Screen Capture and Video Editing on elementary OS

My video editing needs are pretty basic these days. I make the odd, very brief tutorial video. I used to make a lot of product videos for my old company back in my OS X days and was very familiar with all the tools of the trade. I was never more than a hobbyist but I got by.

Since being on Linux full time for the last couple of years, I haven’t had much cause to create or edit video beyond simple screen capture and upload to YouTube. Recently, however, my kids and I started talking about doing a little more with my YouTube channel, and for that I’d need to get back into some more advanced editing. The search for a capable, yet easy to use toolset was on.

Screen Recording

Firstly, I looked for screen recording software. Remember, I have used Linux off and on for over 11 years, so I was already familiar with the Kazam and the likes. That’s where I started.


As it says on the tin…

Kazam is a simple screen recording program that will capture the content of your screen and record a video file that can be played by any video player that supports VP8/WebM video format.

Kazam is certainly the more user friendly looking application, for those looking for a GUI to guide them.

Kazam was the first screen recording software I tried again, having been one I used many years back. It was solid and very user friendly but I was able to get it to crash a few times (though not repeatedly).

I also found the keyboard shortcuts to be a bit peculiar, in particular, Super + Control + f for finish recording as opposed to Super + Control + s for stop. Overall, the use of the Super seemed counter intuitive:

  • Start Recording: Super+Control+r
  • Pause/Unpause Recording: Super+Control+p
  • Finish Recording: Super+Control+f
  • Show Kazam: Super+Control+s
  • Quit: Super+Control+q

By default, Kazam will output as .mp4 as opposed to .ogv but this doesn’t concern me. Overall Kazam is useful enough for me to keep around, and is generally more feature rich, but I think the screen recording software I’ll rely on more often is recordMyDesktop.


recordMyDesktop is a desktop session recorder for GNU / linux that attemps to be easy to use, yet also effective at it’s primary

As such, the program is separated in two parts; a simple command line tool that performs the basic tasks of capturing and encoding and an interface that exposes the program functionality in a usable way.

recordMyDesktop, while fairly basic looking, does exactly what it is supposed to do and does it very well.

recordMyDesktop is not going to win any awards for style, but it is a very usable application that does exactly what it is supposed to do and does it very well. I’ve yet to have any complaints about this solid little utility.

Keyboard shortcuts, which make more sense to me, are as follows:

  • Start Recording: Control+r
  • Pause/Unpause Recording: Control+Alt+p
  • Stop Recording: Control+Alt+s
  • Show/Close Preferences Window: Control+p
  • Hide Main Window: Control+h
  • Open Save File dialog: Control+s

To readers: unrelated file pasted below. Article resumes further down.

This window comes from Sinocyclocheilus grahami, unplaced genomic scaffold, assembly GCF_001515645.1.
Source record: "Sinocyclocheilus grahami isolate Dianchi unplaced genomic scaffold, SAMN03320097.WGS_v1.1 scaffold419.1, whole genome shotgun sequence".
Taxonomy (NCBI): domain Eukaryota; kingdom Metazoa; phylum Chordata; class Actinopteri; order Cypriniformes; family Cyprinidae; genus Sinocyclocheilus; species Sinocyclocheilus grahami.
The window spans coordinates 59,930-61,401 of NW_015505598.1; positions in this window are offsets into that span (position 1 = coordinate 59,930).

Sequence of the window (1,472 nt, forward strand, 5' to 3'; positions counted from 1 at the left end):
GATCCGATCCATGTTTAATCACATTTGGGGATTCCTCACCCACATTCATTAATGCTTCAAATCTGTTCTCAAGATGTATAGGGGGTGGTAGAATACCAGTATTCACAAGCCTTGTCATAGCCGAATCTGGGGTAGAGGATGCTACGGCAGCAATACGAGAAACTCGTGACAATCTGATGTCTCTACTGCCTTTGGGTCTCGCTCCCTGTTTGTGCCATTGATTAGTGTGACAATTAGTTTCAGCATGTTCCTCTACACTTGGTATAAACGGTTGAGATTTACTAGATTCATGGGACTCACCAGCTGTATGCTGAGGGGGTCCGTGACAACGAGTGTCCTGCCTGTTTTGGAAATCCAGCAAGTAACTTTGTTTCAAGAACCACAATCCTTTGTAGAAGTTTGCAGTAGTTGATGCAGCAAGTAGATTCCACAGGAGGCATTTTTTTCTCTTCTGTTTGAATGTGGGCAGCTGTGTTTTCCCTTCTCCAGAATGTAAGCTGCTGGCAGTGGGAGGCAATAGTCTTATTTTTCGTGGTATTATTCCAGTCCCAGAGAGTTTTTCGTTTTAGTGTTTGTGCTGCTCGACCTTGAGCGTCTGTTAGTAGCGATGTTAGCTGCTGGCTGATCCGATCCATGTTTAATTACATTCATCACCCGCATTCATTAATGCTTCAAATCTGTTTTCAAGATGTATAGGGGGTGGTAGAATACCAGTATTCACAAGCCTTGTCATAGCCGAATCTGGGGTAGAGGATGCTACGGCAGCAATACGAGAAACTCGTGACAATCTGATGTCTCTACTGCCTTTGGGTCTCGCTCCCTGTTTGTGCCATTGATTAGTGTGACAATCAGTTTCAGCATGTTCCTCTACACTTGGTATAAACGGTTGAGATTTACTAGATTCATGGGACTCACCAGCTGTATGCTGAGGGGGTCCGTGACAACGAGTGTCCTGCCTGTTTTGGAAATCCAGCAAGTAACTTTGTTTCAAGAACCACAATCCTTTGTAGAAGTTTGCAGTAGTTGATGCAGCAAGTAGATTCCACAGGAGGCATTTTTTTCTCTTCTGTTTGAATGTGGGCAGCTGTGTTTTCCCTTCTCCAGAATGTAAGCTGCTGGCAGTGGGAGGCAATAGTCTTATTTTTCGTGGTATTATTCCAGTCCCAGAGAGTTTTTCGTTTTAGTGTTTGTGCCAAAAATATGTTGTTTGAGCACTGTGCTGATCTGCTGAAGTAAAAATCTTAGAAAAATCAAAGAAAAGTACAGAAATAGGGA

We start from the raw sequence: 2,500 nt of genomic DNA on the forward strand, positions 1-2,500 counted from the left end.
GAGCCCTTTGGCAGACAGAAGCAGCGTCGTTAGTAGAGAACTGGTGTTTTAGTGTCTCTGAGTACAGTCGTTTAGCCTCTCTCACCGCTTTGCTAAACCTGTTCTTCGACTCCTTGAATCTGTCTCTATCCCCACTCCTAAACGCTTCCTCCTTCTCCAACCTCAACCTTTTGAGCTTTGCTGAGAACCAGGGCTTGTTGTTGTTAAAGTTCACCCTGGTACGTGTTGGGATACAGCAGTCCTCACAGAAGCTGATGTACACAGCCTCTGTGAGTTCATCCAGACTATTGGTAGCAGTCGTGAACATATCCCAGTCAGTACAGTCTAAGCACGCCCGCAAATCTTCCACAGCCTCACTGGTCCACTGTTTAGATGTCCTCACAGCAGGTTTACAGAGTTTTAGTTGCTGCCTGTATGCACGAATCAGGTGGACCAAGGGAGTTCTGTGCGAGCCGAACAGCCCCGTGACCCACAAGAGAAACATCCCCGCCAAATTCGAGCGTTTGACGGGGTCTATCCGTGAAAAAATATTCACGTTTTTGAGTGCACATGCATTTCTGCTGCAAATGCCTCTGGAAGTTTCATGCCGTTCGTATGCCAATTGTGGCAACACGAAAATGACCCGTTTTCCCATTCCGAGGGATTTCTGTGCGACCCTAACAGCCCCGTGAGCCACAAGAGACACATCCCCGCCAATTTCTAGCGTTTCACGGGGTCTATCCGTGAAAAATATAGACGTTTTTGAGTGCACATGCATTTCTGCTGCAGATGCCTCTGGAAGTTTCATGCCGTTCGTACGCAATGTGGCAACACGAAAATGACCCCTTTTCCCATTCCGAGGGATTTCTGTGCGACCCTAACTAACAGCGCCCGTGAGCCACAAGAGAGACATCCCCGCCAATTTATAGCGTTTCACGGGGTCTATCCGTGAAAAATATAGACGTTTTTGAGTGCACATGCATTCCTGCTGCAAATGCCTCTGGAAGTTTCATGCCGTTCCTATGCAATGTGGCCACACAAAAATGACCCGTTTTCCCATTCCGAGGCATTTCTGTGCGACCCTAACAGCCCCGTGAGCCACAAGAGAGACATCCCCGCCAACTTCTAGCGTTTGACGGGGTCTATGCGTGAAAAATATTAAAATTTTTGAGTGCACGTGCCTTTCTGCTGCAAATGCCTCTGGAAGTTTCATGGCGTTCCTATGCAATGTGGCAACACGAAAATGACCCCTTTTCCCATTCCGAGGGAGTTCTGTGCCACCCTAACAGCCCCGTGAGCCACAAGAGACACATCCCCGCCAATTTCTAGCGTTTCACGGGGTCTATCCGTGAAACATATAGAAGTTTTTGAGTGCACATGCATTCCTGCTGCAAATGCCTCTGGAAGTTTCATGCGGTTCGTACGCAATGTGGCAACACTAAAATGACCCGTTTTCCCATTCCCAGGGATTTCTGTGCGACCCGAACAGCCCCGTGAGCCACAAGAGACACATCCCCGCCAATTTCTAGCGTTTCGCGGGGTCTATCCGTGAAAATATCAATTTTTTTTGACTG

• Quit: Control+q

Video Editing

I am completely new to the world of Linux video editing and was surprized to find out that there are a number of options. Most of them completely ill suited to my own needs so it was a bit of a slog to download several options, launch, test, learn, fail. Ultimately I settled on two applications that were closest to the tools I remembered using on Mac OS.


I have mixed feelings about what I should really say here. At time of writing, the version of OpenShot that comes in the AppCenter (aka the Ubuntu repositories) is version 1.4.3, and it is a steaming pile of turd.

However, after a successful Kickstarter campaign in 2013, Jonathan Thomas developed and eventually released version 2 of the OpenShot Video Editor. At time of writing, OpenShot 2.2 is available, but in order to get you have to install it via OpenShot’s PPA or download and AppImage.

If we are going to tout elementary OS (or Linux in general) as a replacement to Mac or Windows, then I think adding PPA’s is likely not right. So, OpenShot as you would find it in the AppCenter is completely unusable. OpenShot via PPA’s? I have no idea and never will. Moving on.


KDEnlive, often pronounced KAY-DEN-LIVE, is a solid video editor that comes with a healthy spread of tools, effects and features to make any enthusiast video editor happy.

Kdenlive is an open source video editor. The project was started around 2003. Kdenlive is built on Qt and the KDE Frameworks libraries. Most of the video processing is done by the MLT Framework, which relies on many other open source projects like FFmpeg, frei0r, movit, ladspa, sox, etc…

Our software was designed to answer most needs, from basic video editing to professionnal [sic] work.

At first blush, KDEnlive looks a bit out of place, being that its UI looks more akin to an old Java application than a native GNOME app. This can be attributed to the fact that it is actually built for KDE and uses the the QT framework. Not that said combination can’t make for completely native looking GNOME apps, it’s simply that the developers haven’t bothered to do so.

KDEnlive is a formidable editor that should easily satisfy the needs of most hobbyists.

The whole look of the application can be modified with themes but that is easier to do on a KDE system than it is Ubuntu or elementary OS, and that isn’t really a sticking point for me. What matters most to me is that KDEnlive edits video, can handle transitions and effects and doesn’t crash. Win!


The two screen recording applications I will keep in my toolbox for screen recording are Kazam and recordMyDesktop, both of which perform well and serve different needs for me. As for video editors, the only one I can recommend using with very very limited experience thus far is KDEnlive.

The video above was shot on elementary OS, using Kazam for the screen recording, edited in KDEnlive with audio recorded in Audacity.